As shown in Part I, all that steeps isn’t tea, and all that’s tea isn’t tasty. Tea review sites help you sort the chaff from the wheat. And, thanks to the Internet, you can find plenty of ’em. Part I covered text-style reviews, with and without photos. Now, we can sit back with our popcorn and a cuppa tea to view some of the video-style tea reviews.
Some of the same drawbacks exist for video reviews as for text reviews. For one thing, anyone who has ever dunked a teabag in some hot water or plopped a few loose tea leaves in a teapot can set up her/his video camera and wax rhapsodic about the experience. Again, as long as you, the viewer, bear in mind that the reviewers are presenting their personal opinions, no harm, no foul. Also, some of the videos involve more than one person. The two-guys-and-their-tea video reviews are popping up to compete with the lone-guy (or gal)-and-their-tea videos. So, like those team tea review sites, you get more than one opinion, not always in agreement and not always helpful.
Don’t expect the best camera work here. A lot of times, the camera is set up to take in a particular setting where the tea reviewer(s) sit, steep, and sip. There is not a lot of attention paid to such things as how the person looks on camera when he/she has to lean over to get something or to giving you a close-up of the tea. A nice shot of the tea package or at least the tea name is also often lacking. On the other hand, getting a visual of the people doing the review (other than a tiny photo) is kinda cool. I’ve met one of the reviewers from Tea Time Tuesday, which gives even more significance to seeing their videos. (It’s sort of like knowing someone who was an extra in a movie and focusing on them during key scenes instead of on the scene itself. Hubby was an extra in a movie once, so I watch for him in “his” movie.)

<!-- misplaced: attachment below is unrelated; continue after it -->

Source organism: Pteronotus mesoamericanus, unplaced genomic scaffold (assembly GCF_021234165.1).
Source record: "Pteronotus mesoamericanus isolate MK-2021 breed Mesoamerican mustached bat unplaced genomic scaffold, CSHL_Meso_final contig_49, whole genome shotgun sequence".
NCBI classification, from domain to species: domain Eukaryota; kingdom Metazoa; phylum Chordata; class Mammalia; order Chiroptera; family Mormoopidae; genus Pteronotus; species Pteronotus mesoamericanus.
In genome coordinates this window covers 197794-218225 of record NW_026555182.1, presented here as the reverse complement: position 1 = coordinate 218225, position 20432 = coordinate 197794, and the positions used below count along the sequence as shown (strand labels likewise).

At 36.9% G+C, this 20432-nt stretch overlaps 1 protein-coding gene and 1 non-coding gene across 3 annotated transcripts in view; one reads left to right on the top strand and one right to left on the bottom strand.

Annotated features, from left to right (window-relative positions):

Another neat thing with some of these videos is the music they use, which tends away from the loud and crazy side. (Music is becoming a trend on some tea sites, where they want to create an atmosphere online that mimics what you would get in their tearoom.)
How does all of this help you in your quest for spending your tea dollars wisely? The same as reviews of anything, from books, movies, and restaurants, to tea kettles, autos, and other products. You have to trust that the reviewer is being honest (most are, even though some reviewers are engaging in veiled accusations that some other reviewers have an agenda, that is, promoting sales of the tea they are reviewing). Only a real puddin’ head would promote a tea that isn’t really what he/she says. You would find them out quickly and have ample opportunity to let others know. You also have to bear in mind that these are opinions — take them as such, not as cold hard fact.
Don’t forget that the main point is to expand your tea horizons by reading and/or watching some reviews and then selecting a tea here and there to try. Who knows? You might be inspired to do your own video review!
Disclaimer: I have a personal tea review blog, Little Yellow Teapot Tea Reviews (the sassiest little teapot on the Internet).
Don’t forget to check out A.C.’s blog, Tea Time with A.C. Cargill!